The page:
Thursday, July 26, 2007

The Shadow Knows

The Shadow is an unmanned aerial vehicle (UAV) that is flown by battalion tactical operations centers (TOCs). These small remotely piloted drones allow the batallion's officers to keep an eye on events occurring on the ground in their area of operation.
Often, on the TOC screen next to the Shadow screen, will be a down-link from a Predator. The Predator can be used as an eye, but it can also launch missiles. There might also be a down-link from an F-16, which can deliver devastating attacks in addition to eyes from above.

...At battalion level, maybe ten soldiers sit in front of these and other screens. One soldier will be the S-2, or intelligence. Another will monitor counter battery radar. Another will communicate with those who operate the UAV, which often is launched and controlled from elsewhere. The battalion can “task” the UAV, but an outside unit actually maintains, launches and flies it. The more high-flying UAVs might be operated from back in the United States.

The larger the unit, the more control stations in the TOC. Whereas company-level TOCs generally are limited to little more than a radio and a map, those at the battalion level are more like nerve centers which actually help coordinate battles, hence the person in charge is called the “Battle Captain.”

The next level up is the brigade and the 30 or so officers and soldiers at a brigade TOC will be clustered around computers and monitors at different stations, often three rows deep. In something reminiscent of the early NASA days, the Battle Captain sits up front in the first row, with computer screens wrapped around cockpit-like. At the next highest level up, the Division HQ, the TOC really looks like a NASA control center.

...The F-16 and Shadow both beamed down live images of the house where the terrorists had hidden after firing on U.S. forces. Now was option time. Which weapon to use? There were so many choices: mortars, missiles, and cannons of various sorts, among others. With the enemy hiding in the building, an F-16 and a Shadow orbiting in the black above, both peering down on thermal mode, the Battle Captain asked the Air Force experts, (the JTACs) what weapons the F-16 was carrying. As a JTAC started ticking off a long list, I was thinking, “How in the world to do those little jets carry all that?” In fact, I believe they were reading down the list for two jets flying in the same package. They carry a mixture of weapons cross loaded between the jets so that they might have the black magic needed for a likely situation.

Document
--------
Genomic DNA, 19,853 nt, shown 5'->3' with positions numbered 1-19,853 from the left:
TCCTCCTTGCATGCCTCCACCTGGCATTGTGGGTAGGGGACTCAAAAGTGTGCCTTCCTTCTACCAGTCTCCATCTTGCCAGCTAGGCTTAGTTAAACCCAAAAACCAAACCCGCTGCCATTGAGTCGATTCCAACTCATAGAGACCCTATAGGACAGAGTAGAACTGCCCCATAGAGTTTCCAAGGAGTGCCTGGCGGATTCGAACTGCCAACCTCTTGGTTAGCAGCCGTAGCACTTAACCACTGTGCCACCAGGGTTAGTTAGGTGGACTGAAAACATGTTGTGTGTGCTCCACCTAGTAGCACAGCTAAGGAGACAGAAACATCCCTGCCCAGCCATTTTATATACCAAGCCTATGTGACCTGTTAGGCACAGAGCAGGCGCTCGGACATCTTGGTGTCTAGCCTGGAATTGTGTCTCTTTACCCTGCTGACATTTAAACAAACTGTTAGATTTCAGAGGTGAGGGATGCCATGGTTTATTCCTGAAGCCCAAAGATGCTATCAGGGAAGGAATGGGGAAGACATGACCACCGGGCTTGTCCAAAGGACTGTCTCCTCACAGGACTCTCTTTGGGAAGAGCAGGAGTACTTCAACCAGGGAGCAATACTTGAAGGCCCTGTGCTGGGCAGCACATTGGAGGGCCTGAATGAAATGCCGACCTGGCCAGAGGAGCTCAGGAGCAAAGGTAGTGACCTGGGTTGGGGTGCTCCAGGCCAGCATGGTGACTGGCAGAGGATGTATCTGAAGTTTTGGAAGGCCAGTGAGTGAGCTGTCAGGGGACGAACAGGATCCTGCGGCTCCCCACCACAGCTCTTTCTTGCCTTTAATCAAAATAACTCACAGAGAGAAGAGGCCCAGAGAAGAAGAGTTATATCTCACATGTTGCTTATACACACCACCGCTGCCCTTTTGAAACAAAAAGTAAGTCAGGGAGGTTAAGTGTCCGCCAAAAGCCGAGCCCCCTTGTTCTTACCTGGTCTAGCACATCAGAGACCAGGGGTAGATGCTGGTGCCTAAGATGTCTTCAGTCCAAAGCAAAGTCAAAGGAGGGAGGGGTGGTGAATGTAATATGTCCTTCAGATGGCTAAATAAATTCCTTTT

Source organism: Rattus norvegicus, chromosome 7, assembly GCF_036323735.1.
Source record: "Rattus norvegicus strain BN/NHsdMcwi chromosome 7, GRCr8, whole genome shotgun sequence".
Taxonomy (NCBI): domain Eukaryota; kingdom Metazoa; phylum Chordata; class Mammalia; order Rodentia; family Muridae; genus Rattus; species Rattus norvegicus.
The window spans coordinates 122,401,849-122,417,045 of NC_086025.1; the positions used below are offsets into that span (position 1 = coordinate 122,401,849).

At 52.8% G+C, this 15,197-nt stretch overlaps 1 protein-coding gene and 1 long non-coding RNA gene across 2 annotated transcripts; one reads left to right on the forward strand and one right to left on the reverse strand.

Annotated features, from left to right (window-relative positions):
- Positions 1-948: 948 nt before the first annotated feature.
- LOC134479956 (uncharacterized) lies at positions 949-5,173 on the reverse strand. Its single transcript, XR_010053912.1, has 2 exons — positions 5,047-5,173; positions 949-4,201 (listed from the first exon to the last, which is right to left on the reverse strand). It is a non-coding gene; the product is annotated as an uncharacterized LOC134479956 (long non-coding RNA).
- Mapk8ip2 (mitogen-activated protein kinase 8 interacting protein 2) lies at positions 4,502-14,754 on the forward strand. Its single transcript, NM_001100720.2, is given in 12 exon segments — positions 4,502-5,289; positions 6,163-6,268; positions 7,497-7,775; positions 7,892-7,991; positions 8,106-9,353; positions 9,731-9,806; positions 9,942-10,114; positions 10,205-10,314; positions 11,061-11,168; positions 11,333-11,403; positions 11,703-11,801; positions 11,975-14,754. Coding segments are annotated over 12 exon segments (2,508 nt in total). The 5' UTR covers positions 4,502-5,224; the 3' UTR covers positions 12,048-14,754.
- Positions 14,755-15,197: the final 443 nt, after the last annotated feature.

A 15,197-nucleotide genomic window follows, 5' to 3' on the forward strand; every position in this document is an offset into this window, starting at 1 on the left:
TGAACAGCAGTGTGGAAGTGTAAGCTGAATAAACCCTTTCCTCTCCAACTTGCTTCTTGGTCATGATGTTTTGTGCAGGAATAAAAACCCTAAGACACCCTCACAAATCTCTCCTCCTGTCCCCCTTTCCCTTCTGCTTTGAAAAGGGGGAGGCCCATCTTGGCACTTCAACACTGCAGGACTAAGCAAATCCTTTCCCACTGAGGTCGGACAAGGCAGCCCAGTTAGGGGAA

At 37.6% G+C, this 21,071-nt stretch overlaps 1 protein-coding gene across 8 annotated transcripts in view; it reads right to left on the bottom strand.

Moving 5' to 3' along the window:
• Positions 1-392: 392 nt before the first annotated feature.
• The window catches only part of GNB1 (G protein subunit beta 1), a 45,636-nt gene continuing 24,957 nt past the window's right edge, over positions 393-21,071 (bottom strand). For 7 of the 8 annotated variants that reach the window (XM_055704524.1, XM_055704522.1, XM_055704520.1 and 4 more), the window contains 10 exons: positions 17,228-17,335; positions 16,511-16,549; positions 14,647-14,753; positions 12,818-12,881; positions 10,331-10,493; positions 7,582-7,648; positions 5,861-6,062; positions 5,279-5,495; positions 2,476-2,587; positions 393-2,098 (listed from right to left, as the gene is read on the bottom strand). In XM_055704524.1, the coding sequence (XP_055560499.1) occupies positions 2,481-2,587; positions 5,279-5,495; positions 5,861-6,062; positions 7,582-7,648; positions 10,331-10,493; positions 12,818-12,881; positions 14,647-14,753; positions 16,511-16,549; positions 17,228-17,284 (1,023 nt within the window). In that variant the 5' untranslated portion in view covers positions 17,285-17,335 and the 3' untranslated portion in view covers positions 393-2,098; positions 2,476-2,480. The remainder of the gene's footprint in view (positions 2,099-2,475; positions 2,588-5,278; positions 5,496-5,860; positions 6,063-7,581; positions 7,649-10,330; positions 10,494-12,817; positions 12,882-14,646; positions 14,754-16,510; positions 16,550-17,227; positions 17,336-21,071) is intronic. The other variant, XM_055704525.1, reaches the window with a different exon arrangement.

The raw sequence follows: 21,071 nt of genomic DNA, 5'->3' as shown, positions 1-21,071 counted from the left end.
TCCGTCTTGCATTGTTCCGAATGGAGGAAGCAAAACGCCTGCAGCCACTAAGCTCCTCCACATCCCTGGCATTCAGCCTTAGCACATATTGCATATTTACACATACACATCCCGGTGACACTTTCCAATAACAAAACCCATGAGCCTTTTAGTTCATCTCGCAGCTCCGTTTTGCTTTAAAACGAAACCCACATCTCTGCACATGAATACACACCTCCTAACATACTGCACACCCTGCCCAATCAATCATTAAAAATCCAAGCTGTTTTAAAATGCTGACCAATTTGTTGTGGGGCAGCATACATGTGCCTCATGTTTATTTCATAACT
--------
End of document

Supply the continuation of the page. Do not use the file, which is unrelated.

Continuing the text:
[snip]...The idea is to get the Iraqis to run their own cities but most of the old leaders are gone, and the new ones are like throwing babies to cow udders. Many just don’t know what to do, and in any case, most of them have no natural instinct for it. So our soldiers are mentoring Iraqi civil leaders, which is a huge education for me because I get to sit in on the meetings. The American leaders tell me what they are up to, which amounts for free Ph.D. level instruction in situ: just have to be willing to be shot at. (The education a writer can get here is unbelievable.) Meeting after meeting—after embeds in Nineveh, Anbar, Baghdad and Diyala—I have seen how American officers tend to have a hidden skill-set. Collectively, American military leaders seem to somehow intuitively know how to run the mechanics of a city.

When Americans move into Iraqi buildings, the buildings start improving from the first day. And then, the buildings near the buildings start to improve. It’s not about the money, but the mindset. The Greatest Generation called it “the can-do mentality.” It’s a wealth measured not only in dollars, but also in knowledge. The burning curiosity that launched the Hubble, flows from that mentality, and so does the revenue stream of taxpayer dollars that funded it. Iraq is very rich in resources, but philosophically it is impoverished. The truest separation between cultures is in the collective dreams of their people.

When I listen to people in these civil administration meetings inventorying the obstacles, giving detailed and passionate speeches about why the things that need to happen cannot, often next comes the tired lament, “You can do these things because America is rich.” This seems like a chicken-egg argument, but it’s not. They will stare at you like a bird. Blinking. Blinking. As if waiting for an answer to a question that seems to forever loop back on itself. “But you are rich! You put a man on the moon!”
Michael Yon

And so on. Defeating the military enemy is only the beginning. Then you must defeat the third world defeatism that is endemic in so much of the middle east, Asia, Latin America, even Russia.

While islamists continue to send their children out dressed in explosives belts, westerners are trying to master the genome, develop nano-assembly of consumer goods, find ways to harvest the riches of the solar system, and so on--further in and further out.

It is a matter of orientation. Third worlders are oriented toward the past--religions, feuds, petty tribal antagonisms and rivalries, etc. Westerners--other than stagnant socialist oriented westerners--are oriented toward a better future, a future of constant change, innovation, and empowerment of the individual.

The psychological battle is larger and more decisive than the military battle, in the long run. A lot of it is tied in with the "youth bulge."

More on that later.

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